WALL STREET JOURNAL.
Heard on the
Share Buybacks: The Bill Is Coming Due
U.S. companies borrowed heavily in recent years but often bought
back stock rather than investing in their business
Traders at the New York Stock Exchange Friday PHOTO: BRENDAN
Feb. 28, 2016 1:46 p.m. ET
Low rates alone aren’t
enough to make it easy to pay off a loan. Many companies may find that
out the hard way, especially as high-yield debt markets show signs of
U.S. companies went on a
borrowing binge in recent years. Nonfinancial corporations owed $8
trillion in debt in last year’s third quarter, according to the
Federal Reserve, up from $6.6 trillion three years earlier. As a share
of gross value added—a proxy for companies’ combined output—corporate
debt is approaching levels hit in the financial crisis’s aftermath.
Most of the debt
increase came from bond issuance, as nonfinancial companies took
advantage of the
lowest rates on corporate bonds
since the mid-1960s. That is a plus as companies in many cases
extended the maturity of their debt and lowered borrowing costs.
The negative: Rather
than investing the funds they raised back into their businesses,
companies in many cases
bought back stock instead. That
was something that many investors welcomed, but it may have come with
future costs that they didn’t fully appreciate.
nonfinancial companies’ cash flows over the past three years were
enough to cover capital spending. That is unusual—typically, capital
spending outstrips cash flows as companies invest for growth—and is
how muted business investment has
been since the financial crisis. Over the same period, the companies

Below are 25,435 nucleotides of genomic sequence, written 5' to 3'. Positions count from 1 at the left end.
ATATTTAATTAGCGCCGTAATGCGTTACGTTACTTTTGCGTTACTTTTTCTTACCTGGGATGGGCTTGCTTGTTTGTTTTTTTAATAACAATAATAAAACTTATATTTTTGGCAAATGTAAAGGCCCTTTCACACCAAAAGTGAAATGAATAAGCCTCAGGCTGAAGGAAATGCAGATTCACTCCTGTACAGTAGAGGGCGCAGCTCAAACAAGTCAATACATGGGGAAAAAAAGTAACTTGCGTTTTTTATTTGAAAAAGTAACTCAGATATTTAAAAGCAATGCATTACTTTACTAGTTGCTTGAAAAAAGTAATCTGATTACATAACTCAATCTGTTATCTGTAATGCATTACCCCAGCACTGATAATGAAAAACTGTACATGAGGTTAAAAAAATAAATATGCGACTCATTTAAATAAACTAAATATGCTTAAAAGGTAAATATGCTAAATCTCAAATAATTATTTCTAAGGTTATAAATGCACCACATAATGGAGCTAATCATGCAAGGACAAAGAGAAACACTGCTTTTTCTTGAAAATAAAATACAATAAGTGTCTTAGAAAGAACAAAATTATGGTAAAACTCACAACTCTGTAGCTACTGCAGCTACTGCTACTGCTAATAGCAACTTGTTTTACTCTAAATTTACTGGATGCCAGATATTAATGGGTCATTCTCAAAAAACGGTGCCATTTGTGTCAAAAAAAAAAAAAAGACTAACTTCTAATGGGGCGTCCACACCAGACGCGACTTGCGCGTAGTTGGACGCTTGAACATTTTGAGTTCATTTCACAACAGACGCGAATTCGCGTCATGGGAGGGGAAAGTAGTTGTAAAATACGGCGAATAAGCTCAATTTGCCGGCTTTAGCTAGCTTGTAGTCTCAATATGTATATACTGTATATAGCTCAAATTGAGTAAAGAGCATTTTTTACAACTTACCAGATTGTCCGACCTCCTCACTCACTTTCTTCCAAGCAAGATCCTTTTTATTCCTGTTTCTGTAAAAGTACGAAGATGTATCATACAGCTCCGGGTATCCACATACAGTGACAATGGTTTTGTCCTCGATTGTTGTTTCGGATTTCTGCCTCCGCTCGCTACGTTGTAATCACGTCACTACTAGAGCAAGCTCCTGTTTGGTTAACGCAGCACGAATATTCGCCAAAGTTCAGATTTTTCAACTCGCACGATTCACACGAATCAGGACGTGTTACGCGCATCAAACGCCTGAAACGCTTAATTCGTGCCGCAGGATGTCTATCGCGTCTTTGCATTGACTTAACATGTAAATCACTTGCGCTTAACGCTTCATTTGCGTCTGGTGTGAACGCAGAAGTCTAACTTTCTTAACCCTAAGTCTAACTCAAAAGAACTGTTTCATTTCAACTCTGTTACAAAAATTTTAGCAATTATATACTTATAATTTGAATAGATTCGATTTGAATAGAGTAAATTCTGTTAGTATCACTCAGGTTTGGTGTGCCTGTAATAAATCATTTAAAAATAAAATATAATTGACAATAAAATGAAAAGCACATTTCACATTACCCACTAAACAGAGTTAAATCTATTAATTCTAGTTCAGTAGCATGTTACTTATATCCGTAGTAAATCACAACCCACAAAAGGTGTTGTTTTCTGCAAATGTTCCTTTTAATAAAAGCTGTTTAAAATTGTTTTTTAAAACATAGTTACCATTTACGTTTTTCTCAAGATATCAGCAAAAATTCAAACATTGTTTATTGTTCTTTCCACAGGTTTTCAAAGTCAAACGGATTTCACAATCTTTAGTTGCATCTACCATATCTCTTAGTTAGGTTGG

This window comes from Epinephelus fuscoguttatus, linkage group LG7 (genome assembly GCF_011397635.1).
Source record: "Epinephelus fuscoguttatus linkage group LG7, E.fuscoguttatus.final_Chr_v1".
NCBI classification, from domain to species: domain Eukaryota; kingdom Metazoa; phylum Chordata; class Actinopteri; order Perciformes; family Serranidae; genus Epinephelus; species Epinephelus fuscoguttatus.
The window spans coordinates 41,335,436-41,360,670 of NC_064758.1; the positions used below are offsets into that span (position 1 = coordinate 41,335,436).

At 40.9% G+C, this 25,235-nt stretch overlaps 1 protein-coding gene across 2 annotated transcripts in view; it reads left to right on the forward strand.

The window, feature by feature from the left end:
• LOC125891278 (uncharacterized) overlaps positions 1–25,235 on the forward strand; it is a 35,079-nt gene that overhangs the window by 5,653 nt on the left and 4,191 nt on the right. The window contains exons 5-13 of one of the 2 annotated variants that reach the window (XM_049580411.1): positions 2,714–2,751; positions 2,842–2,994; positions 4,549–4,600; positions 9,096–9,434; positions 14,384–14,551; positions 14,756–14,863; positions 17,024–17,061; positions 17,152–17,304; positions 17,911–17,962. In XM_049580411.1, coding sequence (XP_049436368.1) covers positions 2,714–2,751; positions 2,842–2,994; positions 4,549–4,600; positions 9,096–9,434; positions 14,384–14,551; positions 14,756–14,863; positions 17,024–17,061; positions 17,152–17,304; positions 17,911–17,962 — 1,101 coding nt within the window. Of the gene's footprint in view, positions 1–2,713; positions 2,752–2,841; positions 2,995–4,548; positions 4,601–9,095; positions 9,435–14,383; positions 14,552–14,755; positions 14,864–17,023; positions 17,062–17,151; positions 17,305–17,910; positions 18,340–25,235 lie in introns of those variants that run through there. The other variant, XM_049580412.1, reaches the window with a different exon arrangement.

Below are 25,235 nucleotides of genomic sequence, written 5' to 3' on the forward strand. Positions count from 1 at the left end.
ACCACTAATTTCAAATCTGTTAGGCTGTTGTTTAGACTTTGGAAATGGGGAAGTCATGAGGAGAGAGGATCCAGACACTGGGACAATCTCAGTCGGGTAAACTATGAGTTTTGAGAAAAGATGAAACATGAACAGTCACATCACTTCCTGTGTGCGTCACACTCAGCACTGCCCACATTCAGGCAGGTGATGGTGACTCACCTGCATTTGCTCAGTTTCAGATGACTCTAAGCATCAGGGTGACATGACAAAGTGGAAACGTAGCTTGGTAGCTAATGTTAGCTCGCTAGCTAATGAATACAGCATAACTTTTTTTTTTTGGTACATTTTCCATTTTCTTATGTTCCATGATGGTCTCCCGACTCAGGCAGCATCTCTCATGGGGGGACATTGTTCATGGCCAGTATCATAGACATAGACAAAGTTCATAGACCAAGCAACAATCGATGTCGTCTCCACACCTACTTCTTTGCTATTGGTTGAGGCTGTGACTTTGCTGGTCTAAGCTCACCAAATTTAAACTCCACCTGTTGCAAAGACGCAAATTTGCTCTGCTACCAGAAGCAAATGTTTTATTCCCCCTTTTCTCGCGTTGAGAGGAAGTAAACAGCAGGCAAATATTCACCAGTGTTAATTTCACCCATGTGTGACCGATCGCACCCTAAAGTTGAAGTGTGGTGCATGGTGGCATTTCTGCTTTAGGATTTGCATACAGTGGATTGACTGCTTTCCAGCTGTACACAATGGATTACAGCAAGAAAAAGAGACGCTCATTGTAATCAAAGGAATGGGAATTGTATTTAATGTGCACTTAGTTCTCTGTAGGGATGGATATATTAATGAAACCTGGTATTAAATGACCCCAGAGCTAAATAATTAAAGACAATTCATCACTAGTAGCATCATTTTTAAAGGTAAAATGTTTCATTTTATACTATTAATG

repurchased $1.3 trillion in shares.
Because those stock
buybacks helped reduce companies’ total shares outstanding, earnings
per share got a boost. Indeed, absent the past three years’
share-count reductions, S&P 500 earnings per share would have been 2%
lower in the fourth quarter than what companies are reporting,
according to S&P Dow Jones Indices.
The major reason
companies plowed money into buybacks rather than capital spending was
that, in a low-growth environment, the returns from investing in
expansion didn’t seem as attractive as in the past. This is a big part
of why companies were able to borrow cheaply: In a low-growth,
low-inflation environment, investors were willing to accept lower
returns on corporate bonds than if the economy was moving at a more
The sticking point is
that in a low-growth environment, paying down debt also may be harder.
Especially because companies weren’t putting the money they borrowed
into capital investments, which provide cash flows to help service
debt. The stock they bought back won’t do that for them.
Even if this doesn’t
present an immediate problem for all companies given how they
refinanced debt to longer maturities, it could be a long-term drag on
Of course, if necessary,
companies could issue new equity to help meet debt payments. But
existing investors would get diluted.
In many cases, companies
have large cash reserves they could tap. This, too, has drawbacks. One
is that, in cases where the cash is overseas, it might be subject to
taxation before it could be used. Another is that companies’ cash
holdings are reflected in their shares. If their cash is diminished,
so is their share price.
Investors who cheered as
companies bought stock with borrowed money could end up blanching when
they see the bill.
Justin Lahart at